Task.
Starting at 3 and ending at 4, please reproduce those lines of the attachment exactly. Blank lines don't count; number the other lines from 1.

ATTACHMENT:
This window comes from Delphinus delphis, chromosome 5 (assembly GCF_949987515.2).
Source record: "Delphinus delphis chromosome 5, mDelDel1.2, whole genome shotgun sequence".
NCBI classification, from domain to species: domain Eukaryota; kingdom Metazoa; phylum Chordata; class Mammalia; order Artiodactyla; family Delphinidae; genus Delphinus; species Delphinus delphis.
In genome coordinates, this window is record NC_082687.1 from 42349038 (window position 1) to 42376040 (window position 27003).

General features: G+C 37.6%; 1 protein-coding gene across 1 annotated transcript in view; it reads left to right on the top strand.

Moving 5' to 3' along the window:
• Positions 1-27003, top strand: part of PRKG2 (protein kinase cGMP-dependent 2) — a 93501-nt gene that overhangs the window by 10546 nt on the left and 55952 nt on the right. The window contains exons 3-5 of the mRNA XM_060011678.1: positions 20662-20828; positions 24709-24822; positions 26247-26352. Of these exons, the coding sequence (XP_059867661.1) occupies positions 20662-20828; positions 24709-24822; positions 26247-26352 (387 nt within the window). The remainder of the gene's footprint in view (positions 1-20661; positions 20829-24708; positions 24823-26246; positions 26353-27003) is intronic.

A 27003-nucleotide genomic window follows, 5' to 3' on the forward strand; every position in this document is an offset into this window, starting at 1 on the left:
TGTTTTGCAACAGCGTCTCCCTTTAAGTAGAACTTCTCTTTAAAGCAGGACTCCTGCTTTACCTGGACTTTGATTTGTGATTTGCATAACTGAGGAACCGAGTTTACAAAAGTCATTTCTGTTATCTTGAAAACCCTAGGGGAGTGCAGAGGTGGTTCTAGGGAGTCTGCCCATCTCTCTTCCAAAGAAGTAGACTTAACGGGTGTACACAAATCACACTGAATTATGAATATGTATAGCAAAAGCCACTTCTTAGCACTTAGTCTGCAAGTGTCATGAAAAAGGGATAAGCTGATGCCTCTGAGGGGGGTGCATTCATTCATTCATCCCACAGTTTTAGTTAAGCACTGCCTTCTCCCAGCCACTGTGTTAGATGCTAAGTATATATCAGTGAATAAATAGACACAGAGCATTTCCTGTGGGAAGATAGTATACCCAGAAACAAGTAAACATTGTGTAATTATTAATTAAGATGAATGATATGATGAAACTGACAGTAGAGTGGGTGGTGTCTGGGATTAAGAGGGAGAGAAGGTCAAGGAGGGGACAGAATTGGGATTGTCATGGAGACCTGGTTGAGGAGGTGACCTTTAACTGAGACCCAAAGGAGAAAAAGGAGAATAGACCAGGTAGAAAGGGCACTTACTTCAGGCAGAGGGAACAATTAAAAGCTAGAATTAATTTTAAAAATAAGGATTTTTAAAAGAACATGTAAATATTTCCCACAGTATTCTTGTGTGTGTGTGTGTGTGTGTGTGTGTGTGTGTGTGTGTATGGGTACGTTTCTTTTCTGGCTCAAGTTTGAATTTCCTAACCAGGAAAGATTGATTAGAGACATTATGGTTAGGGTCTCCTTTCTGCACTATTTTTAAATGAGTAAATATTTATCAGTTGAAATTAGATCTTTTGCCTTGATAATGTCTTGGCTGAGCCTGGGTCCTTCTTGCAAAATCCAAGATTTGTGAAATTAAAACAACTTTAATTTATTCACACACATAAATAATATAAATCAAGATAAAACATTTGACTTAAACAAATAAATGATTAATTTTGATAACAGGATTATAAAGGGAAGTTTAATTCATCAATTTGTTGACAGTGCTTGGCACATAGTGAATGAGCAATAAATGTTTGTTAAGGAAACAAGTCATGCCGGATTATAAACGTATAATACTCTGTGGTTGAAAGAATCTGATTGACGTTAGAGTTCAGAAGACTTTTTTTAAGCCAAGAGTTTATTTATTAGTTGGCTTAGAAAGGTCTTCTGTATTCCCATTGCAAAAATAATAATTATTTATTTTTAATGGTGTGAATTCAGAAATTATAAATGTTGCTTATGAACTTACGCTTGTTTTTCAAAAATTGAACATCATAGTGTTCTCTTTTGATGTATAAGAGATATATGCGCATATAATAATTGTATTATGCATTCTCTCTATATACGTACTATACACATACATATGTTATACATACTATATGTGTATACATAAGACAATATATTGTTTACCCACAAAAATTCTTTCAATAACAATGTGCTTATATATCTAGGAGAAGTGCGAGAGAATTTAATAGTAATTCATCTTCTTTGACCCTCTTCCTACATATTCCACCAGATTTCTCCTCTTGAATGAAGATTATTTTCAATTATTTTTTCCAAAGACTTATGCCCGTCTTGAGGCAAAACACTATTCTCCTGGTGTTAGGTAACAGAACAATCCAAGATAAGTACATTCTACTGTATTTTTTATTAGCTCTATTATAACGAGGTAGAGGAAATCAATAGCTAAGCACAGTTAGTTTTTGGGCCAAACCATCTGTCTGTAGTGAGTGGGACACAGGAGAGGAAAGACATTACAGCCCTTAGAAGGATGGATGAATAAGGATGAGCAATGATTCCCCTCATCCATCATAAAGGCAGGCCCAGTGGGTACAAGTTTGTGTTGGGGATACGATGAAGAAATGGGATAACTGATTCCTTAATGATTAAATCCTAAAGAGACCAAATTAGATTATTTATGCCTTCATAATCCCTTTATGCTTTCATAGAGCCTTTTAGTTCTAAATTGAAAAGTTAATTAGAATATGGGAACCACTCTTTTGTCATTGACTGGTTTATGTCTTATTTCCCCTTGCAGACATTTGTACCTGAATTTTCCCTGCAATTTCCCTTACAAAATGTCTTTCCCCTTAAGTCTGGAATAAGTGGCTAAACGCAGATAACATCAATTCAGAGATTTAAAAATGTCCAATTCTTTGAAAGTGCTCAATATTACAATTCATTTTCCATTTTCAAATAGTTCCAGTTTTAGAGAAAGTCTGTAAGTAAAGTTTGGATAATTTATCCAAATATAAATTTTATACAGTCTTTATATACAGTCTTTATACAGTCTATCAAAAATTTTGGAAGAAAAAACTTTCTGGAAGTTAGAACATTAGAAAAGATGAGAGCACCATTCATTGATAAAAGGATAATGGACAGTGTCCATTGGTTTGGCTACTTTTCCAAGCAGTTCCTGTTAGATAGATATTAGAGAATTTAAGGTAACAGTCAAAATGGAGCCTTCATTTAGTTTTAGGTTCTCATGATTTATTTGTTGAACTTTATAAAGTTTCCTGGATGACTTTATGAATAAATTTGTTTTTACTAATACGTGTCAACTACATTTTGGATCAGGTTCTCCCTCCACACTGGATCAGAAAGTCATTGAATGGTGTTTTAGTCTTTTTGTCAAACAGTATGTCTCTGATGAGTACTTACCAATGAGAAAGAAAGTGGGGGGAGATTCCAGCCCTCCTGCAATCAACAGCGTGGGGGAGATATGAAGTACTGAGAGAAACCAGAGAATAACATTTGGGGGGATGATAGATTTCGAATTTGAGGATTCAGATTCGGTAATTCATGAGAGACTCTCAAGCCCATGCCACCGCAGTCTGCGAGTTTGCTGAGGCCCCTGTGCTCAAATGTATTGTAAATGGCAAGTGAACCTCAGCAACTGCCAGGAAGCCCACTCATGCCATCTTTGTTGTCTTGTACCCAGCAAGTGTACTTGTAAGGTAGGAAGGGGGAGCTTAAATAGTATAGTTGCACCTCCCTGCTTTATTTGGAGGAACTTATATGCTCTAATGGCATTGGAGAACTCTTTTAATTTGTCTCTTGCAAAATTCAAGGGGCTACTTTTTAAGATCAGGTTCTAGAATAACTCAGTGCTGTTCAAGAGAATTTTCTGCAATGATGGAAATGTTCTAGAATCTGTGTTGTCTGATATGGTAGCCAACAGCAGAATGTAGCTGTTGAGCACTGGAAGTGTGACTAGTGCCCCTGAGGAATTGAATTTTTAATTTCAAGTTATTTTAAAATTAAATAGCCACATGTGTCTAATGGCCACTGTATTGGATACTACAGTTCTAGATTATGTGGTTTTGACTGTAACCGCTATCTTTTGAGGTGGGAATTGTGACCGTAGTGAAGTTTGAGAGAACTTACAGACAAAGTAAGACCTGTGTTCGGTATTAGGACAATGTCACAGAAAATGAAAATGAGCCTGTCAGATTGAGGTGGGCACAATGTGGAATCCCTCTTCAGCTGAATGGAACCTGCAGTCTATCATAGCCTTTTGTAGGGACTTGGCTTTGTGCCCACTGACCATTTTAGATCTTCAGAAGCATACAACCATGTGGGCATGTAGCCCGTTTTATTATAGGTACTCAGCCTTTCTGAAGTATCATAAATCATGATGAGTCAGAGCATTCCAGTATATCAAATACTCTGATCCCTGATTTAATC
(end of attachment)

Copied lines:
NCBI classification, from domain to species: domain Eukaryota; kingdom Metazoa; phylum Chordata; class Mammalia; order Artiodactyla; family Delphinidae; genus Delphinus; species Delphinus delphis.
In genome coordinates, this window is record NC_082687.1 from 42349038 (window position 1) to 42376040 (window position 27003).